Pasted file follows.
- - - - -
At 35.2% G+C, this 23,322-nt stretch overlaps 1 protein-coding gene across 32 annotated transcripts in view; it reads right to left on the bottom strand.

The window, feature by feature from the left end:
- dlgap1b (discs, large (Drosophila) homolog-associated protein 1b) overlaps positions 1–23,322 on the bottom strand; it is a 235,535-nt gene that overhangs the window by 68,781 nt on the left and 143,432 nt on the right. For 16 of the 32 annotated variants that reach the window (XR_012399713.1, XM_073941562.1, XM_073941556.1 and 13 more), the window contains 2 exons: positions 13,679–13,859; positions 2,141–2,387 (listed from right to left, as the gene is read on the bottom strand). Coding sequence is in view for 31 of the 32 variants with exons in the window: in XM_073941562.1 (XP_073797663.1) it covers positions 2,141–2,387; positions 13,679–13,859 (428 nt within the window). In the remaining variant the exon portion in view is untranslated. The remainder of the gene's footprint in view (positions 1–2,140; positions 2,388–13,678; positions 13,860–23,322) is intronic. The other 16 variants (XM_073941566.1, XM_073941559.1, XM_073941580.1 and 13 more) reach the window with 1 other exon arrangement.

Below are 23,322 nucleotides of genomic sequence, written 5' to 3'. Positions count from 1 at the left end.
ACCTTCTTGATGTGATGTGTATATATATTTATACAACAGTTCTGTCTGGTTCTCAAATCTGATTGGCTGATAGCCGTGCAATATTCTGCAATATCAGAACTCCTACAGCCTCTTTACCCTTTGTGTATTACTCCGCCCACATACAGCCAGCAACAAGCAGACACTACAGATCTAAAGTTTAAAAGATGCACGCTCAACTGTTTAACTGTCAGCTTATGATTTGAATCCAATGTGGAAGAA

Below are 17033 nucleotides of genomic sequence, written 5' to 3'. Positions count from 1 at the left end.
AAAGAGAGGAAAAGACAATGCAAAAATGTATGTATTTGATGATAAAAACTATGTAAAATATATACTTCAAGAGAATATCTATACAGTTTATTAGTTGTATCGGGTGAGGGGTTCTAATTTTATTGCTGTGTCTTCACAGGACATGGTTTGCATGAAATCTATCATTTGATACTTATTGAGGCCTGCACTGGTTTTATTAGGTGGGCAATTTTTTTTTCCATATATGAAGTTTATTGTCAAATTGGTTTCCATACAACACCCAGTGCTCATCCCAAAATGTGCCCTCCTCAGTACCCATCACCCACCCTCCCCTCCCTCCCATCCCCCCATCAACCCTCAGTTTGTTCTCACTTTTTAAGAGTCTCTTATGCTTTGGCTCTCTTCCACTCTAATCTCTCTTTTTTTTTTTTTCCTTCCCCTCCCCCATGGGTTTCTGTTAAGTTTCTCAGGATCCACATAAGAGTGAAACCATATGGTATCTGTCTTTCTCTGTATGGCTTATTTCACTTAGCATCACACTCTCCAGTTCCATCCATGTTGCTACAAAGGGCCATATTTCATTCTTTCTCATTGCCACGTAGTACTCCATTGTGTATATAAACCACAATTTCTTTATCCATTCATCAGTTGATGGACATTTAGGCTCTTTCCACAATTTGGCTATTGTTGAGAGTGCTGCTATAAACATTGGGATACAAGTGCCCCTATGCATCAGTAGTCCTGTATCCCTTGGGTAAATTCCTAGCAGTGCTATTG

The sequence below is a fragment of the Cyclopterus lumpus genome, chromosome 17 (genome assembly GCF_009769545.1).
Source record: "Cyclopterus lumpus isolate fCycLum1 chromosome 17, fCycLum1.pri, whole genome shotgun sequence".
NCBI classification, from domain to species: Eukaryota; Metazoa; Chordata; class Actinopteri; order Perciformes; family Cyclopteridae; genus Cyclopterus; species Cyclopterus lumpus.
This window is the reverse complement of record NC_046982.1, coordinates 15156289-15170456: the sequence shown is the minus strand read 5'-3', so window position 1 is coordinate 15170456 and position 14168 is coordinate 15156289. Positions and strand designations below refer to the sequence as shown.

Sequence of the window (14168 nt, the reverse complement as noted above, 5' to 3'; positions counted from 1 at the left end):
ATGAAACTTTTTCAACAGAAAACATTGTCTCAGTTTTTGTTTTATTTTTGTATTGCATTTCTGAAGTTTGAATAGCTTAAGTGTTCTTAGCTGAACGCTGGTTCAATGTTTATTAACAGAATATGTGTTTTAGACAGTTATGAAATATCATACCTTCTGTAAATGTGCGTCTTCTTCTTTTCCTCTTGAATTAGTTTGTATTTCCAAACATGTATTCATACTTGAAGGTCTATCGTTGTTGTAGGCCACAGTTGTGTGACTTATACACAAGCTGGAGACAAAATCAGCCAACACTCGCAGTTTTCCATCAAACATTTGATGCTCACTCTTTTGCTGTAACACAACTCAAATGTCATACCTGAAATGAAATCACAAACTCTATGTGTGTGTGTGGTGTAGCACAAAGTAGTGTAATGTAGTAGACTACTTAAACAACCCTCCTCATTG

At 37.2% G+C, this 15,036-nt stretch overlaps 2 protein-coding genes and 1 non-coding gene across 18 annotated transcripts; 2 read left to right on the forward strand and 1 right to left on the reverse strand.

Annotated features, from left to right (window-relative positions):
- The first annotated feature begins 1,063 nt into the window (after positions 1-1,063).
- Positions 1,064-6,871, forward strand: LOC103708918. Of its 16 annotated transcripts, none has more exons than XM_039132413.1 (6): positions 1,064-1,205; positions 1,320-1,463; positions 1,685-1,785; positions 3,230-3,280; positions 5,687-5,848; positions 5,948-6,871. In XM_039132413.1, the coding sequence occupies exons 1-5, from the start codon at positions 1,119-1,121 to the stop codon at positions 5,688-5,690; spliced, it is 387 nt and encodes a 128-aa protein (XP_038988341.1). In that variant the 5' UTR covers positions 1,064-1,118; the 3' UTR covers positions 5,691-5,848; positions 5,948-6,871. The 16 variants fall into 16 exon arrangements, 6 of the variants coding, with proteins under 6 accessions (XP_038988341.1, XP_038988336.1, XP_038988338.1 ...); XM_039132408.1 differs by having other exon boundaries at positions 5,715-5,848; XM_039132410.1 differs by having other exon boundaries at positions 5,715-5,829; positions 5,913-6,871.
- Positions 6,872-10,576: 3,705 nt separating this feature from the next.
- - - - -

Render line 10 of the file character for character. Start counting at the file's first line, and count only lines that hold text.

NCBI classification, from domain to species: Eukaryota; Metazoa; Chordata; class Actinopteri; order Perciformes; family Cyclopteridae; genus Cyclopterus; species Cyclopterus lumpus.